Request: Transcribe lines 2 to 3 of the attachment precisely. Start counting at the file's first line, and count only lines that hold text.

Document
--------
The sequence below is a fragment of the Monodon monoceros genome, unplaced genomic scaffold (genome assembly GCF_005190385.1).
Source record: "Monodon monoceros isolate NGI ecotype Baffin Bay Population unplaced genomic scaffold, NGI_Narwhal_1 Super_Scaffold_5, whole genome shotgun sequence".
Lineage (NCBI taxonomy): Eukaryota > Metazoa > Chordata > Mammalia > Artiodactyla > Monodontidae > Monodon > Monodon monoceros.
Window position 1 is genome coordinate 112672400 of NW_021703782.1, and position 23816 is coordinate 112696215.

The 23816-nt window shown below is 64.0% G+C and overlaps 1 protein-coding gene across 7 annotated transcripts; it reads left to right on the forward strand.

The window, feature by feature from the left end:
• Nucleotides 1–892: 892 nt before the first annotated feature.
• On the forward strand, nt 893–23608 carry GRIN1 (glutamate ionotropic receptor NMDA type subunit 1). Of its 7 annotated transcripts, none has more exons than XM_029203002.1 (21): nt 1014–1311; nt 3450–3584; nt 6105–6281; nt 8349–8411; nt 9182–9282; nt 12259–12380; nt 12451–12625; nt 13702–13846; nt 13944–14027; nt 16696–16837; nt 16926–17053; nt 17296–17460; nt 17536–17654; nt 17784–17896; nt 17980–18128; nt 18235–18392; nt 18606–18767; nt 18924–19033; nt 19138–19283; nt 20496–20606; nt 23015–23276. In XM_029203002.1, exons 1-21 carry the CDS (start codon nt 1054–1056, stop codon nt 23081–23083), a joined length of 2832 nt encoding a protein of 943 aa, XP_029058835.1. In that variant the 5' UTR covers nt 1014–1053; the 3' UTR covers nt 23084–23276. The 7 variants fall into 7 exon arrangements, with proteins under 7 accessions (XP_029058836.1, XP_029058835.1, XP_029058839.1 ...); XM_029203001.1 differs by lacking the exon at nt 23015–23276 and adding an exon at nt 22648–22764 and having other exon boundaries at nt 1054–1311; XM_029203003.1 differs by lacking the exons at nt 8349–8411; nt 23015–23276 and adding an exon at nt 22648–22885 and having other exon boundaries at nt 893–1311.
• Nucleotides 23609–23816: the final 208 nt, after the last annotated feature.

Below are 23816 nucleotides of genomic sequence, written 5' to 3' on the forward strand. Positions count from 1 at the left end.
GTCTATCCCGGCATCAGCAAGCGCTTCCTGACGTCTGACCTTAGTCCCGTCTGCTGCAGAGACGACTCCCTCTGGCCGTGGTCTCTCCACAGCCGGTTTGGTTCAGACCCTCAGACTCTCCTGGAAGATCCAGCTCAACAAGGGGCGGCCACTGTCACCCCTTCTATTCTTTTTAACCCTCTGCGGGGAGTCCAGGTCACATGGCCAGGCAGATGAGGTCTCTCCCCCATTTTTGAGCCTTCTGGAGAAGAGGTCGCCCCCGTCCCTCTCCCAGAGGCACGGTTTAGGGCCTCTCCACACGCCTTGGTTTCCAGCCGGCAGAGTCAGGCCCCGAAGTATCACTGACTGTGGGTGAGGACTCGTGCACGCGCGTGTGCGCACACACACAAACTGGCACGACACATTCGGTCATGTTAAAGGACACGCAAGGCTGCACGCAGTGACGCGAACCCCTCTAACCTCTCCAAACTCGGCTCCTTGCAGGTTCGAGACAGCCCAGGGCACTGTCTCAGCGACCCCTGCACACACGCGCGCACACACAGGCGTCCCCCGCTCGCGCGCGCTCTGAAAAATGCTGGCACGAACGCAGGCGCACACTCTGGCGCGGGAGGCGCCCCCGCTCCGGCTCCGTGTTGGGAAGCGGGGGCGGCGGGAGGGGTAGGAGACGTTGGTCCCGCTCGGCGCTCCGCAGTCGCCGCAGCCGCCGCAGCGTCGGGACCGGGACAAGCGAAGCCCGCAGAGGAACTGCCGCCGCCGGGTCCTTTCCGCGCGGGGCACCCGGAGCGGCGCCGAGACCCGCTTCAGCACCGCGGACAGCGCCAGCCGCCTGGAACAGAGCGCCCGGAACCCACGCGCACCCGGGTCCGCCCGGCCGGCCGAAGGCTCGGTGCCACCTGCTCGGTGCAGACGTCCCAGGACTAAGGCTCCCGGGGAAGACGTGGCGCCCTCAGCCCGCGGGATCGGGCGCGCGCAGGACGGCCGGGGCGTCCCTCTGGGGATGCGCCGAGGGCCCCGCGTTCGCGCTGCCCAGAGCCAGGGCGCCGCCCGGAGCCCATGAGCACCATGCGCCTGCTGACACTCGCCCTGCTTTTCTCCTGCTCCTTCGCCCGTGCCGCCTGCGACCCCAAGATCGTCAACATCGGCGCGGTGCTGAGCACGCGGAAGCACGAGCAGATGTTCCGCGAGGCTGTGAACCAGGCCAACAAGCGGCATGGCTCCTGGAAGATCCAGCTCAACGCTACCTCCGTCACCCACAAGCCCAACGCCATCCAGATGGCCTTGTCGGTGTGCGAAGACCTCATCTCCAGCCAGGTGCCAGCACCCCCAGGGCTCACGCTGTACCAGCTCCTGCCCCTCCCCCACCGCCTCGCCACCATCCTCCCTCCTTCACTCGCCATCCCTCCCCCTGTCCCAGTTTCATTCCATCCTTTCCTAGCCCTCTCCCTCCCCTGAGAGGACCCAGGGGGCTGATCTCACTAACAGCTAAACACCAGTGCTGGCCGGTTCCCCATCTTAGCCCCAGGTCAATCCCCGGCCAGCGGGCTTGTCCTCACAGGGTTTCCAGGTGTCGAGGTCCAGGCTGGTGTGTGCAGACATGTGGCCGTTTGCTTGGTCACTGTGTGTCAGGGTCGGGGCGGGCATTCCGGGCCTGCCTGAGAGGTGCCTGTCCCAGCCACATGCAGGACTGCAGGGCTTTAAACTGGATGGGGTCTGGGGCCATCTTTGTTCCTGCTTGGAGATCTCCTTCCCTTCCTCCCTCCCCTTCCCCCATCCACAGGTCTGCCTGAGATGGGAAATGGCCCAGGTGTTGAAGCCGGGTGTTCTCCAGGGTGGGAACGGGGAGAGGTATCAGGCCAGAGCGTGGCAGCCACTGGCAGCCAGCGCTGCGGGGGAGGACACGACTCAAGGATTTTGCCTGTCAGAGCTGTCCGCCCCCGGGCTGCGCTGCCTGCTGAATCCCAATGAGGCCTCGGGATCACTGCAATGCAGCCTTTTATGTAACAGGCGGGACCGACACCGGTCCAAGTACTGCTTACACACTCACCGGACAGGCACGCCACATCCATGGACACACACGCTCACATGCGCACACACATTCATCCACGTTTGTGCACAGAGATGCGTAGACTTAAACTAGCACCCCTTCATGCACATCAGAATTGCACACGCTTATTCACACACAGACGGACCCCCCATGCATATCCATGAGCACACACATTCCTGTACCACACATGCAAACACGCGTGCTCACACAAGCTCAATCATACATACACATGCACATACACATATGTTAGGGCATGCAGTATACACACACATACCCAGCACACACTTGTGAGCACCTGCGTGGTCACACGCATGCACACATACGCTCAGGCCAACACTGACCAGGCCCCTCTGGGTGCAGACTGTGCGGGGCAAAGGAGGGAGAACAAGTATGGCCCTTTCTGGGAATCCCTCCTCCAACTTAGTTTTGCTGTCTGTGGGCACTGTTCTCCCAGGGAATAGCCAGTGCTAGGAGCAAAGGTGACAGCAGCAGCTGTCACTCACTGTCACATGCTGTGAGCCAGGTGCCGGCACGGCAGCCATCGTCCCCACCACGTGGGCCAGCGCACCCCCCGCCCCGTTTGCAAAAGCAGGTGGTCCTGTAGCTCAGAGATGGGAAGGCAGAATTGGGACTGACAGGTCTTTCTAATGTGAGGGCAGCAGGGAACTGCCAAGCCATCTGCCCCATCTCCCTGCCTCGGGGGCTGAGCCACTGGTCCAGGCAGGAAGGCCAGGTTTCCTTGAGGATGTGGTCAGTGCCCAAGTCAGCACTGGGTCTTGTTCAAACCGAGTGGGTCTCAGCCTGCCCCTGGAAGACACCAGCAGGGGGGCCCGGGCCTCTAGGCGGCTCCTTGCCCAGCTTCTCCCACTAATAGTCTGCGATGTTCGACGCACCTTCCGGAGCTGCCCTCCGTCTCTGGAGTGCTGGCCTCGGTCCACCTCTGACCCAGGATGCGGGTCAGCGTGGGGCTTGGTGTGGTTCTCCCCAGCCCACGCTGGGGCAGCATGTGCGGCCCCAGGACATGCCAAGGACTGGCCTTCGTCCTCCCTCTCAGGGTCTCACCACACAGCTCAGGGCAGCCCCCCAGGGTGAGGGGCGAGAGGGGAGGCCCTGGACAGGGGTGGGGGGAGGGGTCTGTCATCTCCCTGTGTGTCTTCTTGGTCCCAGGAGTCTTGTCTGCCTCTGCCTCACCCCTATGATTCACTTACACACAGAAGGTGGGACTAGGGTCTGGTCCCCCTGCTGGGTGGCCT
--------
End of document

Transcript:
Source record: "Monodon monoceros isolate NGI ecotype Baffin Bay Population unplaced genomic scaffold, NGI_Narwhal_1 Super_Scaffold_5, whole genome shotgun sequence".
Lineage (NCBI taxonomy): Eukaryota > Metazoa > Chordata > Mammalia > Artiodactyla > Monodontidae > Monodon > Monodon monoceros.